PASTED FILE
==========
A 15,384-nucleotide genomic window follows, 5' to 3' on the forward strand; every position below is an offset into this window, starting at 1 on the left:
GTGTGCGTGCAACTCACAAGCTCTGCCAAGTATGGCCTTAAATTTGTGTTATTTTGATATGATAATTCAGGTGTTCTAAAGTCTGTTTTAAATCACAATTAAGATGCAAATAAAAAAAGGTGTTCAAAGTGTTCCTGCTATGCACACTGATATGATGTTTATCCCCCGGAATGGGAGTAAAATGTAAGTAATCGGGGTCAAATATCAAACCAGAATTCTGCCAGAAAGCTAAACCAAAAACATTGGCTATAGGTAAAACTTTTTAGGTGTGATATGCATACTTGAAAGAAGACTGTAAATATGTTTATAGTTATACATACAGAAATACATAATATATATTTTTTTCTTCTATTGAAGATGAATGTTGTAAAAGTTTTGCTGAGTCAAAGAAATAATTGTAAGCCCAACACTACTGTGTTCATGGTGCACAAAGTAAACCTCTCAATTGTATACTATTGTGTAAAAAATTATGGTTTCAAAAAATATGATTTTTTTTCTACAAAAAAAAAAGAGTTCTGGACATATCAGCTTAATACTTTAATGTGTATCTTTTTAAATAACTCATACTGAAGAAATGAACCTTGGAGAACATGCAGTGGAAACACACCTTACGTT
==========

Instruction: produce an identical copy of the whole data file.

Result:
A 15,384-nucleotide genomic window follows, 5' to 3' on the forward strand; every position below is an offset into this window, starting at 1 on the left:
GTGTGCGTGCAACTCACAAGCTCTGCCAAGTATGGCCTTAAATTTGTGTTATTTTGATATGATAATTCAGGTGTTCTAAAGTCTGTTTTAAATCACAATTAAGATGCAAATAAAAAAAGGTGTTCAAAGTGTTCCTGCTATGCACACTGATATGATGTTTATCCCCCGGAATGGGAGTAAAATGTAAGTAATCGGGGTCAAATATCAAACCAGAATTCTGCCAGAAAGCTAAACCAAAAACATTGGCTATAGGTAAAACTTTTTAGGTGTGATATGCATACTTGAAAGAAGACTGTAAATATGTTTATAGTTATACATACAGAAATACATAATATATATTTTTTTCTTCTATTGAAGATGAATGTTGTAAAAGTTTTGCTGAGTCAAAGAAATAATTGTAAGCCCAACACTACTGTGTTCATGGTGCACAAAGTAAACCTCTCAATTGTATACTATTGTGTAAAAAATTATGGTTTCAAAAAATATGATTTTTTTTCTACAAAAAAAAAAGAGTTCTGGACATATCAGCTTAATACTTTAATGTGTATCTTTTTAAATAACTCATACTGAAGAAATGAACCTTGGAGAACATGCAGTGGAAACACACCTTACGTT